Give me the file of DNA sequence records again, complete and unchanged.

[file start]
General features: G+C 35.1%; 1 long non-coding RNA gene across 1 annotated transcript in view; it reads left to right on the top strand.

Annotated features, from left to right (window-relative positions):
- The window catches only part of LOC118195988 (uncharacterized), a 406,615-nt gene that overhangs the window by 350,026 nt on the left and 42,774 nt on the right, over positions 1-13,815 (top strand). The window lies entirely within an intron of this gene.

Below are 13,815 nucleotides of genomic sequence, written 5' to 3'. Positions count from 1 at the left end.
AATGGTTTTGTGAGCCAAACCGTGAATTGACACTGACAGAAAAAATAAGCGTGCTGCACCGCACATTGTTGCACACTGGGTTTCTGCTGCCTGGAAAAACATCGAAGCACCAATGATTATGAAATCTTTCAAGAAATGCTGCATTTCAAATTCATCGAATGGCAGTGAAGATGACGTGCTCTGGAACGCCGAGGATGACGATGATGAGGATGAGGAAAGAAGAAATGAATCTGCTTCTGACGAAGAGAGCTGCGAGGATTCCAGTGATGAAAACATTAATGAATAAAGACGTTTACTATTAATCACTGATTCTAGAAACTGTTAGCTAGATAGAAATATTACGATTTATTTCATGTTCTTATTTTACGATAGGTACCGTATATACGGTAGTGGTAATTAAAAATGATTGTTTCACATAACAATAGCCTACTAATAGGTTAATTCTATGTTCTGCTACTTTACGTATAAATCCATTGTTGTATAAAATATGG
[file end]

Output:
General features: G+C 35.1%; 1 long non-coding RNA gene across 1 annotated transcript in view; it reads left to right on the top strand.

Annotated features, from left to right (window-relative positions):
- The window catches only part of LOC118195988 (uncharacterized), a 406,615-nt gene that overhangs the window by 350,026 nt on the left and 42,774 nt on the right, over positions 1-13,815 (top strand). The window lies entirely within an intron of this gene.

Below are 13,815 nucleotides of genomic sequence, written 5' to 3'. Positions count from 1 at the left end.
AATGGTTTTGTGAGCCAAACCGTGAATTGACACTGACAGAAAAAATAAGCGTGCTGCACCGCACATTGTTGCACACTGGGTTTCTGCTGCCTGGAAAAACATCGAAGCACCAATGATTATGAAATCTTTCAAGAAATGCTGCATTTCAAATTCATCGAATGGCAGTGAAGATGACGTGCTCTGGAACGCCGAGGATGACGATGATGAGGATGAGGAAAGAAGAAATGAATCTGCTTCTGACGAAGAGAGCTGCGAGGATTCCAGTGATGAAAACATTAATGAATAAAGACGTTTACTATTAATCACTGATTCTAGAAACTGTTAGCTAGATAGAAATATTACGATTTATTTCATGTTCTTATTTTACGATAGGTACCGTATATACGGTAGTGGTAATTAAAAATGATTGTTTCACATAACAATAGCCTACTAATAGGTTAATTCTATGTTCTGCTACTTTACGTATAAATCCATTGTTGTATAAAATATGG